Lohse didn't play for the Twins in '07, nor half of '06. He moved from AL to NL where fewer runs are scored. Scoring has also been coming down in both leagues overall making post-move numbers lower than pre-move (the league change and the scoring trend account for about half the small ERA/FIP differences). And his best year post-Twins was 2011 (and thus far 2012 is following suit), which is five years after he left the Twins.

    In my initial post, I need to point out I plainly stated I wasn't doing a Twins-Cards comparison, I was suggesting that it was a matter of Lohse finding the right franchise and then a comparison vs. all the rest. There are ways to adjust for the league differences and the relative decline in overall scoring ( FYI, as an aside- The difference between the leagues' ERA was 4% from 2002-2007 and it remained 4% from 2008-2012). There are 1.5 years of NL pitching stats embedded in Lohse's 02-07 stats, negating a good chunk of the AL/NL differential. For example, Lohse's ERA in the first half of his career is 7% above league average ERA (4.5 yrs. AL/1.5 yrs. NL), while his second-half career ERA is only 2% above NL averages for the same period- but that's not all. Adjusting and coupling that number with his improved FIP relative to ERA of the NL average (another 1.6% increase relative to his first half career relative ERA/FIP ratio, indicates that Lohse is close to league average in ERA, indicating a just-under 7% improvement in his pitching performance relative to the league he played in, from the first half of his career.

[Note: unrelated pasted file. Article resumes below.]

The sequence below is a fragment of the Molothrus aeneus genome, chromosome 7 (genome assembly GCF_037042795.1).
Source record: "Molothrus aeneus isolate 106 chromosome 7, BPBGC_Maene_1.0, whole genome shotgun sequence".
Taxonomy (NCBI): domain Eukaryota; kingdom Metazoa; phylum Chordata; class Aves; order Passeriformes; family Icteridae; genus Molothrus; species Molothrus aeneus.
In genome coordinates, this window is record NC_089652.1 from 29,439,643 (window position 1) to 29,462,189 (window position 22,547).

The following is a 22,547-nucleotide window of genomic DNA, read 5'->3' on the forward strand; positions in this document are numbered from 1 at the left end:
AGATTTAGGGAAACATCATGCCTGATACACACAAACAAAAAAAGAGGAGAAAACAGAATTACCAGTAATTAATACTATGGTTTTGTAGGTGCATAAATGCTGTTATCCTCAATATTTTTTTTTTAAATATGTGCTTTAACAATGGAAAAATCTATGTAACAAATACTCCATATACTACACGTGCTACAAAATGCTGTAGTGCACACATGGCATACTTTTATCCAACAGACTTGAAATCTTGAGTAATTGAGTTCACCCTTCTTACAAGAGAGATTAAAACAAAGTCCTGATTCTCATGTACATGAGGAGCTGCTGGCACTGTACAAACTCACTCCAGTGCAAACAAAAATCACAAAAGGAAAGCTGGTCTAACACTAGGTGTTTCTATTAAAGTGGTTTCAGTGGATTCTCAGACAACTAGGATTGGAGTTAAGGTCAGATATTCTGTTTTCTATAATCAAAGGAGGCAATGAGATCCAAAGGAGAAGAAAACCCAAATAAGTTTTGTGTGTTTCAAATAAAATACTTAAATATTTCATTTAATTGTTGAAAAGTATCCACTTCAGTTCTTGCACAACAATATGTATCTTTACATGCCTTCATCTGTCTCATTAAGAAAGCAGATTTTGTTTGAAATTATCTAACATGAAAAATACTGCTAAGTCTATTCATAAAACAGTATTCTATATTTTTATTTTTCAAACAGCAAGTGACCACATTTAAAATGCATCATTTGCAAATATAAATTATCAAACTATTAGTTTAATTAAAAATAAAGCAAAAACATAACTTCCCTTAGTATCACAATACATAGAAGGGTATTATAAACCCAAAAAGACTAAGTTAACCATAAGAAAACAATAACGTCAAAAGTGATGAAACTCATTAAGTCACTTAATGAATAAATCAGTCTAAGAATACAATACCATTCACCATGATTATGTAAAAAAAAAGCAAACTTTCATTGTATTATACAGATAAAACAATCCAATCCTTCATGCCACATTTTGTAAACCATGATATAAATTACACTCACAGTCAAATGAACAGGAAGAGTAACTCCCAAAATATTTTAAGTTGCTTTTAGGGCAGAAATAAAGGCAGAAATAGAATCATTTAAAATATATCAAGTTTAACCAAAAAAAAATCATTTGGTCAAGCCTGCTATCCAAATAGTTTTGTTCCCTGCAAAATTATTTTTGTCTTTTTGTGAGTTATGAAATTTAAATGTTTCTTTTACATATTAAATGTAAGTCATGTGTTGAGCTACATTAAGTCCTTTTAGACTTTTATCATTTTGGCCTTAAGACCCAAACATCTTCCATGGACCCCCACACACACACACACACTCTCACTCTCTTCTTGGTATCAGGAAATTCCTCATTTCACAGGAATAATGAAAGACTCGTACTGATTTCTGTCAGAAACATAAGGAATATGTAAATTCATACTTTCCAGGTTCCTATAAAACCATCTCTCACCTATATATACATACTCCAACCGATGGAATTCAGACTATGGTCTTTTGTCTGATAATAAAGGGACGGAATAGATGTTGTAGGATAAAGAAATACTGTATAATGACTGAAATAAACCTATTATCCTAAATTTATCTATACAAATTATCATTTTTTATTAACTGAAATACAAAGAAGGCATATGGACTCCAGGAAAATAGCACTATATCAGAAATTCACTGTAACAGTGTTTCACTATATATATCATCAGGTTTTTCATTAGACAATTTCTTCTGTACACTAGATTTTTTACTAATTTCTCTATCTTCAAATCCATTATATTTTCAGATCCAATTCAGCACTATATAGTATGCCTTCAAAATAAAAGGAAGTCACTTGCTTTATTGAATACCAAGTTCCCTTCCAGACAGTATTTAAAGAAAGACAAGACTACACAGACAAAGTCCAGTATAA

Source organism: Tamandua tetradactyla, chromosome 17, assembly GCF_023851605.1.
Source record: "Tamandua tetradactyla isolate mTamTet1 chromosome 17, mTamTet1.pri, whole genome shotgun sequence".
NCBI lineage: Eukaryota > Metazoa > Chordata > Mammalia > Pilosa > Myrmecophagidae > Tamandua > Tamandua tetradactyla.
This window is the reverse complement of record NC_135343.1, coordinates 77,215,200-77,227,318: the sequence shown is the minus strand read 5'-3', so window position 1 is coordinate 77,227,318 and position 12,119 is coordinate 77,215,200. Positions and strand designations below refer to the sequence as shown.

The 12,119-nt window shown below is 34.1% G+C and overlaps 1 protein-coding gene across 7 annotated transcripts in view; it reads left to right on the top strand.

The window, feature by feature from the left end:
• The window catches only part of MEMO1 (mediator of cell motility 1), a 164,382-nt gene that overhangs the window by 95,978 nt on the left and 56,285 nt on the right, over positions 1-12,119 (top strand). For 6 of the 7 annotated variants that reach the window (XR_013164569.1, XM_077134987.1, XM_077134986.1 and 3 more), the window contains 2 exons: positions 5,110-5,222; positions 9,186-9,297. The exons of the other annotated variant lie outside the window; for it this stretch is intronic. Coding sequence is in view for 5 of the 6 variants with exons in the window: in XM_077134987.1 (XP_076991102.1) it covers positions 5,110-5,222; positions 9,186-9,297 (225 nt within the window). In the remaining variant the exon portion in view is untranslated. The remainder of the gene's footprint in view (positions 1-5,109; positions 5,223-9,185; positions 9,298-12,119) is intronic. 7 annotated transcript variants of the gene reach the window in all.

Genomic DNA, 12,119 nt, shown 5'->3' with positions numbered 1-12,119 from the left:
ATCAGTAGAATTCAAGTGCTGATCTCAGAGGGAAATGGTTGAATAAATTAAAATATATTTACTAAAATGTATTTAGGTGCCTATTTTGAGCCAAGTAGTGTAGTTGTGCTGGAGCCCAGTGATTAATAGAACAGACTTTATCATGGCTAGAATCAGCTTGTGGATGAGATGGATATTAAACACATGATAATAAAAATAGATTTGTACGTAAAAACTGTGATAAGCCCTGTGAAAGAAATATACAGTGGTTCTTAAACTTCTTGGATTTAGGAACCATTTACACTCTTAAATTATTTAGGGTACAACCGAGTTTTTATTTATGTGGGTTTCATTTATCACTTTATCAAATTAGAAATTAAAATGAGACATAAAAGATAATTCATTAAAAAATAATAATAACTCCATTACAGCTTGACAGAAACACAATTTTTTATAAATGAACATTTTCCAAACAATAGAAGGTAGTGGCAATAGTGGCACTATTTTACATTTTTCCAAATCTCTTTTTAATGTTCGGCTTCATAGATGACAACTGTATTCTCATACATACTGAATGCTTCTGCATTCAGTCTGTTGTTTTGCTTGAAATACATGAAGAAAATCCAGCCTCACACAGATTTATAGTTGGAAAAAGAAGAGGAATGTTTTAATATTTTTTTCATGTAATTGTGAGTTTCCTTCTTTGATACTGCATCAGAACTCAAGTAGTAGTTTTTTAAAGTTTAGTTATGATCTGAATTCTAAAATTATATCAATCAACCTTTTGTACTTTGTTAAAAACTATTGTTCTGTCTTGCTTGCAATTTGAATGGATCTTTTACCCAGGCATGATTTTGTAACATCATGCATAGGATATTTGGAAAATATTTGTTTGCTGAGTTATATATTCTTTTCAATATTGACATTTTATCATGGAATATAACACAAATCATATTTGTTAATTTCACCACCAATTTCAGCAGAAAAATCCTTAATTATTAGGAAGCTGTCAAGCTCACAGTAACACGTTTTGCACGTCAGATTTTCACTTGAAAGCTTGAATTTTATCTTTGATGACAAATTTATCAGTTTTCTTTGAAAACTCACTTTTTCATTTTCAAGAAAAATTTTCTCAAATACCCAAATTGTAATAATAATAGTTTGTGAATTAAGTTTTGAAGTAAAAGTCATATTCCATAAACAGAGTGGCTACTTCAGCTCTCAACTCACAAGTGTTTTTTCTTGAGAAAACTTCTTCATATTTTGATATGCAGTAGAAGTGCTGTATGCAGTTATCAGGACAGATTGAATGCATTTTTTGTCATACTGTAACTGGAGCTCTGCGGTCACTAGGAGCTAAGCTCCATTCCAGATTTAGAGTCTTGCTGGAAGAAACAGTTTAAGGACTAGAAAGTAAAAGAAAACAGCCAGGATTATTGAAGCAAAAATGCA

Again, this may have just been a matter of maturity, and I think we may be talking past each other. By all accounts, Lohse is very happy in his mid-end starting role in St Louis, in contrast to the Twins and fans giving up on him, followed by the Twins giving him away for nothing, they simply didn't know what they had and dumped him at the EXACT LOW POINT of his career (WHIP: 1.65/ERA: 7.07). I freely admit to being among the frustrated while he was here, but he obviously had a healthy arm that had unappreciated value to a low-budget team replete with a lack of pitching depth. Can we agree that his subsequent career has merited being worth more than Zach Ward?
    Last edited by jokin; 06-07-2012 at 10:44 PM.

  8. #28
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    Quote Originally Posted by jokin View Post